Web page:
August 4, 2015 by Tony Novak
I’ve noticed that public discussion of the topic of health insurance for immigrants seems to be influenced by political opinions or perceptions of health care reform overall and opinions about the political process of immigration reform. The issue became even more politicized after President Obama announced policy changes affecting immigration in November 2014 and the state of California announced plans to extend its Medicaid plan to cover undocumented immigrants. Recent news reports include inaccurate statements about both legal and undocumented immigrants in explaining consumers’ behavior toward health insurance. The issue seems likely to become more disputed if immigration policy becomes a key point in the 2016 presidential election.
One in every 7 people now in the U.S. was born outside of this country and then came into the United States; a higher ratio of our population than at any time since the early 1920s. So this issue of health insurance options for this segment of the population is more important than ever.
This post is an attempt to lay out just the facts about the immigrant situation without any political slant. The insurance sources and links for both both documented and undocumented immigrants refer to references published at Freedom Benefits.
1) There are about 30 million legally present immigrant non-citizens in the U.S.
2) Immigrants legally entering the U.S. are required to have health insurance at the time of entry.
3) Insurance industry data experience indicates that most legal immigrants keep their health insurance coverage after entry in the U.S.
4) Most documented immigrants must have health coverage or pay a fee (also known as “the penalty,” the “individual shared responsibility payment,” or the “individual mandate”).
5) Some documented immigrants without insurance will not have to make a tax penalty payment. This is one of the exemptions to the individual health insurance mandate under the Affordable Care Act.
Suggested insurance resources for documented immigrants:
a) International travel medical insurance is typically used to gain entry to the U.S.
b) Inbound Immigrant insurance typically offers the best value prior to eligibility for the insurance exchanges or employer provided coverage for the first few years after entry tot he U.S.
c) The government-run Health Insurance Marketplace (Healthcare.gov or state site) is the best option if (and when) an applicant qualifies for a premium tax credit subsidy or a Medicaid program.
1) There are estimated to be 11-15 million undocumented immigrants in the U.S. now. The number is increasing, but growing at a slower pace than in the past.
2) More than 70 percent of U.S. agriculture workers are undocumented immigrants, according to estimates from growers and labor unions. (In my state and particularly in my local region of southern New Jersey the percentage is likely even higher).
3) 8.2% of the total work force of the State of New Jersey are undocumented workers. They are concentrated in occupations that earn about $25,000 per year, less than half of the median income in the state. (Other states have lower rates of undocumented workers).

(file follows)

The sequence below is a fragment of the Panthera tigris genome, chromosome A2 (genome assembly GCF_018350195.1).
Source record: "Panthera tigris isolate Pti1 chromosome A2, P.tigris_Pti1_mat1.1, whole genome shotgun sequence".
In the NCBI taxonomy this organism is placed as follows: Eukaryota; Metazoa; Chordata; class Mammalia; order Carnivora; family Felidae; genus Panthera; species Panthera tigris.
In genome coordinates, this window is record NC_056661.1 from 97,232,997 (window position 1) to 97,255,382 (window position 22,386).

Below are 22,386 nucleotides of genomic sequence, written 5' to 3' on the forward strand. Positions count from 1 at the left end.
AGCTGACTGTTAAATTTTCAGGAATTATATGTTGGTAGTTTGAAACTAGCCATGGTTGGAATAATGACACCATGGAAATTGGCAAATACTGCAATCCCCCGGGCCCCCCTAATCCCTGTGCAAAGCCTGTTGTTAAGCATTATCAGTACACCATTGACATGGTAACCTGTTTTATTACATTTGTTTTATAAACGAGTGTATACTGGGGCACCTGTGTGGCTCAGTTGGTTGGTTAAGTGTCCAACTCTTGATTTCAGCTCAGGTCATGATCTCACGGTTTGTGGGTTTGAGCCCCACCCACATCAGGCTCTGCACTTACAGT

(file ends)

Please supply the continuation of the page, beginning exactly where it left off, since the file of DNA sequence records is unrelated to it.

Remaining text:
4) Certain classes of undocumented immigrants are immediately protected and can begin the process of identifying themselves without fear of deportation.
5) Newly protected immigrants living in California (the state that hosts 1/5 of undocumented immigrants) will be eligible for Medi-Cal (the state’s name for Medicaid) if they qualify based on income.
6) Federal Medicaid law requires that all states provide basic medical care to all undocumented immigrants regardless of insurance coverage.
7) Undocumented immigrants are not eligible to buy health coverage through the Marketplace. They’re not eligible for premium tax credits or other savings on Marketplace plans.
8) Undocumented immigrants are eligible to buy health insurance through private exchanges, agents and directly from insurance companies.
9) Undocumented immigrants are exempted from the individual mandate to carry health insurance.
10) About 40 percent of undocumented immigrants receive employer-based health insurance.
11) Short term seasonal employers of undocumented immigrants increasingly indicate that they are willing to provide some type of health insurance but this is typically mini-med or supplemental health insurance but in most cases it is not Obamacare coverage.
12) International travel insurance and Inbound Immigrant insurance are offered without regard to legality of residence status.
13) Health insurance companies do not report legal status to a government agency.
14) Health insurance information may not be used for any type of civil immigration enforcement action under U.S. Immigration and Customs Enforcement law.
15) There have been no substantiated instances of breach of security or improper use of information between health insurance companies and U.S. Immigration and Customs Enforcement.
16) A social security number is not required to obtain health insurance.
Suggested insurance resources for undocumented immigrants:
a) Inbound Immigrant insurance typically provides the best available value option for the time immediately after arrival in the U.S. and before employer-provided coverage is available. No documentation of legal status is required. No social security number or ITIN is required.
b) Limited benefit employer-provided coverage i available even for seasonal workers. Some employers provide minimal low cost coverage for these workers, even if just for emergencies.
b) Private health insurance exchanges like Members Insurance Exchange and health insurance companies direct enrollment channels offer Obamacare without subsidies to undocumented immigrants. Note that a social security number is not required on any insurance exchange to obtain insurance if the applicant is paying the full cost.